After a decision to welcome a new feline member into your family is made, another question pops up: should it be an adult cat or a kitten? Both of them have their advantages and disadvantages.

So which one to choose and what can you expect from a kitten and an adult cat? Here are some thoughts for consideration:

I .  G e t t i n g  a  k i t t e n

First of all I would like to note that any kitten would become an adult latest in a year. A year does not look an extremely long period of time at all, however, time is very relative in this case. Just imagine you would have to live with a person you do not like in one flat/house, without a chance to avoid him/her, for a whole year! It may easily turn into a burden or even a reason to give up your kitten altogether.

Kittens are always sooo adorable and cute, but they will be grown up cats after some time.

Kittens are always sooo adorable and cute, but they will be grown up cats after some time.

1. What to look for when getting a kitten


No kitten before the age of 3 months should be separated from its mother. This is a rule. Some people, especially when having an unwanted litter of kittens, are eager to get rid of the small ones as soon as possible, sometimes only at 1 month of age. This does not only endanger the health (and sometimes life) of a kitten, it may also severely undermine a successful socialization process.

Pet food manufacturers sometimes say that a kitten could eat hard food (kitten wet/dry food) at the age of 1 month already, and this might be true; however, a kitten still needs mother’s milk for correct development. Of course, in certain circumstances wet food and special cat milk formula might be the only option you have (for example, there is no cat mama available), but these means should be reserved for special circumstances only.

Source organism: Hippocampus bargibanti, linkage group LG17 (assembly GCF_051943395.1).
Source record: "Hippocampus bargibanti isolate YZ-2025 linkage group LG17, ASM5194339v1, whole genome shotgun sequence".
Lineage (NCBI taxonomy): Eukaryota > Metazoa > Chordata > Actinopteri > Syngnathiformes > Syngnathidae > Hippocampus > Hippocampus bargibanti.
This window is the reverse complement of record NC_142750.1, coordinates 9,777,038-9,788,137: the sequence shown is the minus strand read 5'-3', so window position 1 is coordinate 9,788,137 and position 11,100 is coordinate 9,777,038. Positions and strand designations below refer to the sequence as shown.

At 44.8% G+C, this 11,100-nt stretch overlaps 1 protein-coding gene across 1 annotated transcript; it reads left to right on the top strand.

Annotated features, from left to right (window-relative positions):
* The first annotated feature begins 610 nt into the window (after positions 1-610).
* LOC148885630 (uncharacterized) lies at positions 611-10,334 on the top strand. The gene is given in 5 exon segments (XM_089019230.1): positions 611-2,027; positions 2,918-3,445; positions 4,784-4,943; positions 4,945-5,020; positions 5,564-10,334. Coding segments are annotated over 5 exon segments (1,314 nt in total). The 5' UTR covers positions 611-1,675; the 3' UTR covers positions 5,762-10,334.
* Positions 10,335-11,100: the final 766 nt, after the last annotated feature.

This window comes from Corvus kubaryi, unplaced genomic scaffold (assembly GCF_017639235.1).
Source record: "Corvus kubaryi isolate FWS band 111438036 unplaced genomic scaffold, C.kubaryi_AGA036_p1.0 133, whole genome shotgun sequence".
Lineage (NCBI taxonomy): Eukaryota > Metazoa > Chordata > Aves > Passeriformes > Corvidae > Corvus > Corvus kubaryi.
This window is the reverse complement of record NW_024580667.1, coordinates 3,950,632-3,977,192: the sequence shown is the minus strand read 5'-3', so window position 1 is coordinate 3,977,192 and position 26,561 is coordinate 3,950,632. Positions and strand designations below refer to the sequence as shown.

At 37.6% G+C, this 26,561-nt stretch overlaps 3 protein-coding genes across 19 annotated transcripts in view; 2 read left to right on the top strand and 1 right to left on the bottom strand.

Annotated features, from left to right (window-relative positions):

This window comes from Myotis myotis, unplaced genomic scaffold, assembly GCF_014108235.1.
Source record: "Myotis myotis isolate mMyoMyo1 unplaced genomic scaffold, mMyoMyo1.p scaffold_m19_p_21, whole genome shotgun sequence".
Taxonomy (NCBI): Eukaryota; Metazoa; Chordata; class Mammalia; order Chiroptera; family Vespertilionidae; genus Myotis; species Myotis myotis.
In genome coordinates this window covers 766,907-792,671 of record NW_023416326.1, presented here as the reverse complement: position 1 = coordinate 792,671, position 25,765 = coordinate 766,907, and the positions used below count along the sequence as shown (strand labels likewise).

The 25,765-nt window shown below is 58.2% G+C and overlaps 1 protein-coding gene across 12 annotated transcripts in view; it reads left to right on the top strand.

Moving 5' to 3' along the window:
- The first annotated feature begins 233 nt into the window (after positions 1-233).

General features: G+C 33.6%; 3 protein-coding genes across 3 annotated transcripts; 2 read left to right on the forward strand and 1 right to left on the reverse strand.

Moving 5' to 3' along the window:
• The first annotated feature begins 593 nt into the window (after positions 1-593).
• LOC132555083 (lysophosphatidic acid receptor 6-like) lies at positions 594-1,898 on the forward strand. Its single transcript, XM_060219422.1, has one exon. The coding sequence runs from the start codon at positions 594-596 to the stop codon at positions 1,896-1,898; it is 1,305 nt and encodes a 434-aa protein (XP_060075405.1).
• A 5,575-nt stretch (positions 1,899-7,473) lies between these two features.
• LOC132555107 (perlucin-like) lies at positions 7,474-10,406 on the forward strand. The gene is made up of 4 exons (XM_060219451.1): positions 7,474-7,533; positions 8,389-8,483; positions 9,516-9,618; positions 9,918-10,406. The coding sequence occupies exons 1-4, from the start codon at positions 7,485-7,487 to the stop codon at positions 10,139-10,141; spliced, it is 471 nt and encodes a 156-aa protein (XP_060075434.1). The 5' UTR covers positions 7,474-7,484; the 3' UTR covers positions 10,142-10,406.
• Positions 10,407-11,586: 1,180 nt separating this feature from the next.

You do not need to be a veterinarian to spot something weird in a feline. A 3 month old (or older) kitten should want to play, its body should be responding adequately. Jumping, climbing, running, grabbing and similar movements should be smooth and a kitten should not avoid any of those. Avoidance might point to a genetic disease, a disability, development deficiency or other serious health problem.

Kitten eyes should be clear, not watery, nose should be cold and wet. Any excessive discharge from eyes or nose should be taken with extreme caution, as it might be a signal of an underlying illness.

Fur should be shiny, smooth and well maintained. However, this varies from breed to breed; some Persian, Maine Coon, British Longhair or Shorthair kittens would not have a shiny coat, they would be more fluffy instead. The fur should not be matted, knotted, dirty, dull or looking shabby.

Vaccinations and worming

If you are taking a kitten from an animal shelter, it is very likely that it will have all vaccinations necessary. The same would happen when dealing with reputable breeders – they would most probably provide test results for genetic illnesses on top of a vaccination list.

The situation might be different when taking a kitten from private individuals, who might not have enough knowledge or wish to give their kittens the best start in life. In this case you would have to ask questions and see relevant proof. Sadly, some “breeders” assure future owners that a kitten has had all vaccinations already, although in fact nothing has been done. You can ask for details of the vet who performed the alleged vaccinations and inquire there, should any doubts arise. Worming is usually a very simple procedure (giving a pill to a kitten), but it must be done as well – and it it hasn’t been done yet, you should take care of it yourself as soon as possible.